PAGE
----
The site’s second tunnel boring machine (TBM), Emmeline, has reached full bore mode as she excavates an outfall tunnel under the Bristol Channel. Pushing ahead at an average speed of 19m per day to create the 7m tunnel, Emmeline is operating about 40m beneath the seabed. The tunnel will be used to take cooling water back out to sea. The outfall will be 1,900m long and is similar to the work already carried out on intake tunnel one, which TBM Mary completed at the end of 2020.
Tunnel ‘heads’ completed
The final concrete has been poured at Avonmouth to complete the six super-heavy components known as heads that will form a massive part of the water-cooling system at HPC. The heads will eventually cap the tunnels currently being bored under the Bristol Channel. Their completion marks months of work from the Balfour Beatty, EDF and Kilnbridge teams. Each of the four intake heads weighs in at 4,650 tonnes, with 775 tonnes of reinforcement and 125,000 individual reinforcing bars. The two outfall heads weigh in at 3,500 tonnes each, with 250 tonnes of reinforcement and 52,000 individual reinforcing bars.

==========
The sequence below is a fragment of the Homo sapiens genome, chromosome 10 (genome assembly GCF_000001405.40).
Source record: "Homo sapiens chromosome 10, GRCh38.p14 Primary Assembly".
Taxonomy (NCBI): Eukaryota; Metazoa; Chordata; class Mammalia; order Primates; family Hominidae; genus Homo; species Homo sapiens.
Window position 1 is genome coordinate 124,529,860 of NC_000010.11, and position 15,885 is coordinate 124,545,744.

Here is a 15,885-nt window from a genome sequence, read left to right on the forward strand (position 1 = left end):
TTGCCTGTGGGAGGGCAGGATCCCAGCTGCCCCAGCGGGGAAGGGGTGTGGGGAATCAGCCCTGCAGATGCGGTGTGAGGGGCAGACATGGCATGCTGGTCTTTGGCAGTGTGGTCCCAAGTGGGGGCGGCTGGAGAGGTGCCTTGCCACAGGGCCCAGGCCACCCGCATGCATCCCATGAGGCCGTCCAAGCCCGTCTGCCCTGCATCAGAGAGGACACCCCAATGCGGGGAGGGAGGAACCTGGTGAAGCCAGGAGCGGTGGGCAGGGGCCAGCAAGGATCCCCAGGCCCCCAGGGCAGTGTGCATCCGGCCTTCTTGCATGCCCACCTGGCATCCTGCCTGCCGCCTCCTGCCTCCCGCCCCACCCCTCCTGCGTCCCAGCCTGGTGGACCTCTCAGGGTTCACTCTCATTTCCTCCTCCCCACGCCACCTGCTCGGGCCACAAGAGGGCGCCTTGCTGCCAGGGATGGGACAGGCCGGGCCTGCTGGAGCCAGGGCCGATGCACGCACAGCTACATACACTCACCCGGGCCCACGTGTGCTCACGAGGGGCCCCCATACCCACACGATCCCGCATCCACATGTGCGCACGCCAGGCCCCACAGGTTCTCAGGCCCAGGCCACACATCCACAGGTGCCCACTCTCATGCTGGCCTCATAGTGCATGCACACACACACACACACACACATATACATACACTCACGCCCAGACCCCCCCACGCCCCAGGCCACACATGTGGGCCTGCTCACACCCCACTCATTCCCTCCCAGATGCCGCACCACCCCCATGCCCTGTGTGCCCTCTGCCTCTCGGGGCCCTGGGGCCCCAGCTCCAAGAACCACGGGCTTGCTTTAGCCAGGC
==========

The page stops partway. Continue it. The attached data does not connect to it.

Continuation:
Around 2,700m3 of concrete was poured across all six heads.
Work progressing on Combwich Wharf
Work is well underway to upgrade the Abnormal Indivisible Load (AIL) quay situated along a narrow stretch of the River Parrett off the Bristol Channel in Combwich. The scope of works, so far, at Combwich Wharf has included temporary works to support the demolition of the surfacing capping beam, a temporary flood bund to protect the area from the tides, the removal of the existing run-off slab and the start of piling work. Combwich Wharf is a critical marine infrastructure for the project because it will support significant shipments into HPC by sea, using specialist marine logistics. These include the largest, longest, heaviest and tallest individual components destined for both reactor buildings, including steam generators, pressure vessel components and equipment hatches. Using the wharf means the largest components are kept off the public highways.
Taken from The Point April 2021